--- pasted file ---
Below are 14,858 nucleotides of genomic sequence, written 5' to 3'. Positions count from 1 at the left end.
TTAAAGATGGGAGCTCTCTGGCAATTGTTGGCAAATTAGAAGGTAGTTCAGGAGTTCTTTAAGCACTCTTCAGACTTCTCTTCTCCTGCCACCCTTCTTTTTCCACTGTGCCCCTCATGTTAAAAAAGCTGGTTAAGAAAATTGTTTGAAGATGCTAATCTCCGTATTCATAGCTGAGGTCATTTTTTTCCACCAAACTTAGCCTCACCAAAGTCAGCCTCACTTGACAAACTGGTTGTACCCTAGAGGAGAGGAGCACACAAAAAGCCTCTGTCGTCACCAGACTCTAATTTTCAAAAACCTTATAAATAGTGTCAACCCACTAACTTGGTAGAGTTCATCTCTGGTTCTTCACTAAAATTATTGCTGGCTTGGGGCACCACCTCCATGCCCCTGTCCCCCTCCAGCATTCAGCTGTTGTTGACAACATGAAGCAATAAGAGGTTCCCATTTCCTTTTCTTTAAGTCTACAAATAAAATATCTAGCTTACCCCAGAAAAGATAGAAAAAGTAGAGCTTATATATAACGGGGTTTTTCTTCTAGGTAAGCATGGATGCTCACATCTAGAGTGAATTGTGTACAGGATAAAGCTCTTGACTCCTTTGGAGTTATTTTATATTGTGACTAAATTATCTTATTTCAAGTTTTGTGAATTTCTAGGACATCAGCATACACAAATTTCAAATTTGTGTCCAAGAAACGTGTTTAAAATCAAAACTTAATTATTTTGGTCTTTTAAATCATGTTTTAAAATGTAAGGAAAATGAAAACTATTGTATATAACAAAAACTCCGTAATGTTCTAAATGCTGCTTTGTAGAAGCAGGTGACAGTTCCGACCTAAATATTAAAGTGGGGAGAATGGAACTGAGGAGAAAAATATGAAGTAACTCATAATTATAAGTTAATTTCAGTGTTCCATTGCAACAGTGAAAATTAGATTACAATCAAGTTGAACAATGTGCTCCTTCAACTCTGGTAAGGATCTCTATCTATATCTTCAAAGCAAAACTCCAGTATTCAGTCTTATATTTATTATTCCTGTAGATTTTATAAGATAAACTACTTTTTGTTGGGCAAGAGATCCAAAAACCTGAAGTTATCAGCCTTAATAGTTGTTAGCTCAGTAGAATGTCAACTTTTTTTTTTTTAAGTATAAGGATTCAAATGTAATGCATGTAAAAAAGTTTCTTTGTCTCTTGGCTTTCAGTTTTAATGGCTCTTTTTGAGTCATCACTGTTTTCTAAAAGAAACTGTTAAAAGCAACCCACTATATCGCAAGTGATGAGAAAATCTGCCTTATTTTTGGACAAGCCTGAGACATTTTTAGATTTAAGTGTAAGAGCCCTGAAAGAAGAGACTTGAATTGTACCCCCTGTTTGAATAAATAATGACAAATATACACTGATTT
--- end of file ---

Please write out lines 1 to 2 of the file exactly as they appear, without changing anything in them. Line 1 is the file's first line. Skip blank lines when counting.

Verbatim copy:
Below are 14,858 nucleotides of genomic sequence, written 5' to 3'. Positions count from 1 at the left end.
TTAAAGATGGGAGCTCTCTGGCAATTGTTGGCAAATTAGAAGGTAGTTCAGGAGTTCTTTAAGCACTCTTCAGACTTCTCTTCTCCTGCCACCCTTCTTTTTCCACTGTGCCCCTCATGTTAAAAAAGCTGGTTAAGAAAATTGTTTGAAGATGCTAATCTCCGTATTCATAGCTGAGGTCATTTTTTTCCACCAAACTTAGCCTCACCAAAGTCAGCCTCACTTGACAAACTGGTTGTACCCTAGAGGAGAGGAGCACACAAAAAGCCTCTGTCGTCACCAGACTCTAATTTTCAAAAACCTTATAAATAGTGTCAACCCACTAACTTGGTAGAGTTCATCTCTGGTTCTTCACTAAAATTATTGCTGGCTTGGGGCACCACCTCCATGCCCCTGTCCCCCTCCAGCATTCAGCTGTTGTTGACAACATGAAGCAATAAGAGGTTCCCATTTCCTTTTCTTTAAGTCTACAAATAAAATATCTAGCTTACCCCAGAAAAGATAGAAAAAGTAGAGCTTATATATAACGGGGTTTTTCTTCTAGGTAAGCATGGATGCTCACATCTAGAGTGAATTGTGTACAGGATAAAGCTCTTGACTCCTTTGGAGTTATTTTATATTGTGACTAAATTATCTTATTTCAAGTTTTGTGAATTTCTAGGACATCAGCATACACAAATTTCAAATTTGTGTCCAAGAAACGTGTTTAAAATCAAAACTTAATTATTTTGGTCTTTTAAATCATGTTTTAAAATGTAAGGAAAATGAAAACTATTGTATATAACAAAAACTCCGTAATGTTCTAAATGCTGCTTTGTAGAAGCAGGTGACAGTTCCGACCTAAATATTAAAGTGGGGAGAATGGAACTGAGGAGAAAAATATGAAGTAACTCATAATTATAAGTTAATTTCAGTGTTCCATTGCAACAGTGAAAATTAGATTACAATCAAGTTGAACAATGTGCTCCTTCAACTCTGGTAAGGATCTCTATCTATATCTTCAAAGCAAAACTCCAGTATTCAGTCTTATATTTATTATTCCTGTAGATTTTATAAGATAAACTACTTTTTGTTGGGCAAGAGATCCAAAAACCTGAAGTTATCAGCCTTAATAGTTGTTAGCTCAGTAGAATGTCAACTTTTTTTTTTTTAAGTATAAGGATTCAAATGTAATGCATGTAAAAAAGTTTCTTTGTCTCTTGGCTTTCAGTTTTAATGGCTCTTTTTGAGTCATCACTGTTTTCTAAAAGAAACTGTTAAAAGCAACCCACTATATCGCAAGTGATGAGAAAATCTGCCTTATTTTTGGACAAGCCTGAGACATTTTTAGATTTAAGTGTAAGAGCCCTGAAAGAAGAGACTTGAATTGTACCCCCTGTTTGAATAAATAATGACAAATATACACTGATTT